Like a willowy tree with heavy, low hanging fruit – I was hooked up and laden with tubes in a hospital bed just a mere few weeks ago. Every drip and every bag contained something that my body needed and facilitated the repair and support for the surgery I had just had. I was tethered and wilted and grateful for the care!
The hospital experience is surreal – as anyone gone through it knows. The short time between being on a gurney, in a bed and then home was really fast even though it was twice as long as anticipated. And, now almost suddenly, a new chapter with unwritten text and dialogue sits in front of me.
Some of the what happens within this next chapter(s) will not be of my making – life offers many things without our prompting or will or even wants, and yet, some events and situations will stem from my intentional, and navigational push. Either and both ways what any of us does with what is both given or chosen, is the main event – no matter what the text, context, direction, intention or randomness is that is occurring. Awareness creates choice, choice allows kindness, kindness seeds compassion, compassion changes everything.
It’s been about 2 years since I could plan anything in the future, or even really think about it – my vision was about as far as the end of my nose. I adopted a ‘don’t know’ mind about everything and that in and of itself provided some ease with my reality. I was and still am genuinely curious about this ‘rubber hits the road’ time. How would 30 + years of spiritual practice, and over 150 silent retreats show up now?
My practices did show up and even surprised me. Not in a planned or calculating way, but as seamlessly part of my behavior and my responses, my cells and patterns.
Our shared human tendency to fill in blanks, solidify something that hasn’t happened, find a reason for everything, live as if life were a linearly planned out progression, is nothing I truly care about. Maybe this is inherited collective wisdom; maybe it’s a product of experience, I really can’t say. But the true recognition of the fragility and beauty and wildness of life’s ride is literally one second at a time, and the refuge in that, the refuge in this moment only is worth the entire struggle it took to arrive at it.
I hope I’m not being too heavy here, but I have to admit that the brightest part of what I’ve just gone through and this current period of recovery has been the incredible support that came pouring forward. I never expected, thought possible, or even dreamt about the amount of love, empathy, understanding, time and thoughtfulness that I’ve been gifted with in these past months. It has literally and metaphorically opened my heart.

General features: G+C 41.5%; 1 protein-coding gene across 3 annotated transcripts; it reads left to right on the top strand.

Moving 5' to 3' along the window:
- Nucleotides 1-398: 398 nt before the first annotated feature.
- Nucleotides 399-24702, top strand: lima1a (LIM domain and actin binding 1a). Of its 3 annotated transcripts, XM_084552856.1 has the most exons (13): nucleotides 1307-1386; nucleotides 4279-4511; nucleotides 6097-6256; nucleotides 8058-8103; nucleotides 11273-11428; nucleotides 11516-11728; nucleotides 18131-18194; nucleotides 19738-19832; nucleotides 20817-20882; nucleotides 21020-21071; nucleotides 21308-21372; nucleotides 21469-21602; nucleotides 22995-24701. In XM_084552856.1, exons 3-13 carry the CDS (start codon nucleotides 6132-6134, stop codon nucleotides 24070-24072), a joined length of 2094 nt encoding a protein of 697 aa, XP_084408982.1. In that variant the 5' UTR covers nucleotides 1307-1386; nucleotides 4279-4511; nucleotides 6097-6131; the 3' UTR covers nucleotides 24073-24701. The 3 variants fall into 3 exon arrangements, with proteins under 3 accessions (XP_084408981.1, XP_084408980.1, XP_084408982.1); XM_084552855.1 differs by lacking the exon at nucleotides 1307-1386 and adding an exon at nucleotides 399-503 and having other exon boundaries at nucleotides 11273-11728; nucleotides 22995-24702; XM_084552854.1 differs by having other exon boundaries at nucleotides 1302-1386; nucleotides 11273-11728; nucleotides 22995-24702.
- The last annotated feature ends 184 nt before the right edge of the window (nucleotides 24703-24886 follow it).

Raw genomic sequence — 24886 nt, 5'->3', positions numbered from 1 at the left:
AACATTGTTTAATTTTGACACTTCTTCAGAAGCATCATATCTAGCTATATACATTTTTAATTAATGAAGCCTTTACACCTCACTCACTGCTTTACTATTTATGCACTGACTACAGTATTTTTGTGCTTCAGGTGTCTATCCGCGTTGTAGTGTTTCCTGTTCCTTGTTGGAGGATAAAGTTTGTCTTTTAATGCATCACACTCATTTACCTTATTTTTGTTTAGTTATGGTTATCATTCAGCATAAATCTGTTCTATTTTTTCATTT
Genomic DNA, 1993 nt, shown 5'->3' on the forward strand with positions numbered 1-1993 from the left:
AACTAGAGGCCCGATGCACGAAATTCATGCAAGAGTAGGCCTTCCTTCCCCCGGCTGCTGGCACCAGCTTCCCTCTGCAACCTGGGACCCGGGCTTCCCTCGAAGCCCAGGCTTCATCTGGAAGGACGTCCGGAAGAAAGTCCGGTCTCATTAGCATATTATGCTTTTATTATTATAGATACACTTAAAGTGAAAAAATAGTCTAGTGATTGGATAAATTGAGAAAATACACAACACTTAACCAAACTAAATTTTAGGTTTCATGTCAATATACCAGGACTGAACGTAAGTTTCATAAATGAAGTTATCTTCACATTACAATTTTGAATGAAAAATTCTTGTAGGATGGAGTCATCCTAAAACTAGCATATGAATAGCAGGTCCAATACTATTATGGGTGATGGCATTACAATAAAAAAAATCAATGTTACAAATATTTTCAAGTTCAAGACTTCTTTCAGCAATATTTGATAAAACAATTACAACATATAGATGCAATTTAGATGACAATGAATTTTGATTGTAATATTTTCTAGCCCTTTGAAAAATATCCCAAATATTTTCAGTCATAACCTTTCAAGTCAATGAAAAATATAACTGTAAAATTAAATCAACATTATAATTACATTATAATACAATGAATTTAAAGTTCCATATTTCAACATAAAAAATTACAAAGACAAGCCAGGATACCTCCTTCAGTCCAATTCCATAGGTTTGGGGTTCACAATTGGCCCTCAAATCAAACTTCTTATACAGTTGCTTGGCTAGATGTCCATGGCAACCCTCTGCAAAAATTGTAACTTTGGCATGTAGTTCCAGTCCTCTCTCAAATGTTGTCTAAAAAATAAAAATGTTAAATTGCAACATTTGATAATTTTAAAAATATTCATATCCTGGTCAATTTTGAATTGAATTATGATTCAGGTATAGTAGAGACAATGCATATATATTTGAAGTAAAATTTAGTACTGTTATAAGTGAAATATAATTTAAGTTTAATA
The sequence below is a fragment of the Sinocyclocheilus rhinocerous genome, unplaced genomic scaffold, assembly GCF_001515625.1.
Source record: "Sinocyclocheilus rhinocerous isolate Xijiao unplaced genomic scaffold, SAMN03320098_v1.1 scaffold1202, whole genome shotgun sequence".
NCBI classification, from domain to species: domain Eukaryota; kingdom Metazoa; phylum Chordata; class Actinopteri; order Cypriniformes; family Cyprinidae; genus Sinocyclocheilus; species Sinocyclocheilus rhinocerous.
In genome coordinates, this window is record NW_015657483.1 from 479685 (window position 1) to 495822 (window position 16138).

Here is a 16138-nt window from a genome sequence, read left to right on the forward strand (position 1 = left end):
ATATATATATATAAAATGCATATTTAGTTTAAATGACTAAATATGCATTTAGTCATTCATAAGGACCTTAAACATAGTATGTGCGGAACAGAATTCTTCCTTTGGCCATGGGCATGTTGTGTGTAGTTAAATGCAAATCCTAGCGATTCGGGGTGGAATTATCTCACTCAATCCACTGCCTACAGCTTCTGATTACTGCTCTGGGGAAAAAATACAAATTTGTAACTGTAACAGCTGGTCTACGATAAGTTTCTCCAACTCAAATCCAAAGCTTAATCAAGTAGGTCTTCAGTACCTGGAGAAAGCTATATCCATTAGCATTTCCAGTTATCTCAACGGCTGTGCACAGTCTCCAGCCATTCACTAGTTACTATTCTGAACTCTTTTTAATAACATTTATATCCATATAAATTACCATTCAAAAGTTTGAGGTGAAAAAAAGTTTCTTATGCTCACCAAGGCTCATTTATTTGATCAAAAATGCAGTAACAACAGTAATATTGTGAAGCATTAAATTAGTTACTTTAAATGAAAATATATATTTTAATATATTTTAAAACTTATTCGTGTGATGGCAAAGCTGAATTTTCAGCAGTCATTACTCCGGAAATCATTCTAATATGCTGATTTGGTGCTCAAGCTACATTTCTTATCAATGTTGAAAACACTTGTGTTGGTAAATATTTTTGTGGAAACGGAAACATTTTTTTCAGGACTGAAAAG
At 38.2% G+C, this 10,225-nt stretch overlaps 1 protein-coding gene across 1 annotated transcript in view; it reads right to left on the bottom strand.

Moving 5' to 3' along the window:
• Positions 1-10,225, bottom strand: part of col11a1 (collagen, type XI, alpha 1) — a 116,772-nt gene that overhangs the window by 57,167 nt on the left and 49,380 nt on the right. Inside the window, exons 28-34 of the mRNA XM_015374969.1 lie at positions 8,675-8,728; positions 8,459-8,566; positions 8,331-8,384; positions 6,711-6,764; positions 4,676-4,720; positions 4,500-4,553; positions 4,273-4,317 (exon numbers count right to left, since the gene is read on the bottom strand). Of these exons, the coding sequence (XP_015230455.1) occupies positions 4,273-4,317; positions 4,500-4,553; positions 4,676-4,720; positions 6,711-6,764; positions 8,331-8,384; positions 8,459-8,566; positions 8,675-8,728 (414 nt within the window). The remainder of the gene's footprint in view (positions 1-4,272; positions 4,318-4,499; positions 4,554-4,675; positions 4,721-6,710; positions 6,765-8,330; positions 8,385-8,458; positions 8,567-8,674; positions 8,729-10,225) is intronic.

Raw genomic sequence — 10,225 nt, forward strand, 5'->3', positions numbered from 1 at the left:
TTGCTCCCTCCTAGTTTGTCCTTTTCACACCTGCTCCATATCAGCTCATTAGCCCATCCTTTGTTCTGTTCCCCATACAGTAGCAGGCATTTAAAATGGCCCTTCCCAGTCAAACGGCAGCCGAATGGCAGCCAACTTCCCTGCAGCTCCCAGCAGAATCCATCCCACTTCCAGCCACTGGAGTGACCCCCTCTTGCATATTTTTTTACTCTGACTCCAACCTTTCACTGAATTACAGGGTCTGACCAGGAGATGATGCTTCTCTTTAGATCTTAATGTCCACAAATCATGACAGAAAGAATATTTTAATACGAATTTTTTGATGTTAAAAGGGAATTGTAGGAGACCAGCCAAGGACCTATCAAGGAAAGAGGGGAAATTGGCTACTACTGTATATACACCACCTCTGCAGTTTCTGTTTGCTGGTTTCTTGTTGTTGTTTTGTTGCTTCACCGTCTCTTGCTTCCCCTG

My intention and hope is that I will return the profound generosity I’ve been afforded and triple it back out into the world. I was just asked to write about ‘the meaning of life’ – what a question! I think the aspect of giving back is part of what I’ll write about. Giving, giving back and receiving are foundational pillars in a meaningful, well-lived and well-loved life.
So thank you, from my repaired and even more open heart — to everyone that has made it possible for my life to continue and so very, very worth living.
Reading your article is a gift from the divine. I am the yoga teacher who just needed to leave the Spirit Rock retreat due to a back injury. Your student, Christina, stepped in with such grace to continue the yoga classes. I met her briefly yesterday morning and I knew immediately she would be perfect in her role. I struggled with making the decision to leave – such emotions and old stories clouded my perceptions. Reading your article is like opening a window and letting in a beautiful, cleansing breeze. I do know what it is like to be in the hospital in a serious situation and could resonate with so much of what you wrote.
What beauty and insight you have shared with us through your journey toward healing. You will be in my meditations every day – prayers and metta for ease through your healing process. I am so grateful for the insight and teachings you share so generously.
Anne Oliver (student/mentee of Janice Gates)
Dear Anne, thank you for this lovely note. I hope we might meet someday!
I can appreciate how it must have felt to leave the retreat, but in that you did, you were able t0 open a most wonderful door to Christine and therefore gave a gift she might not have received. So, thank you for taking care of your self and offering the opportunity to Christine as well.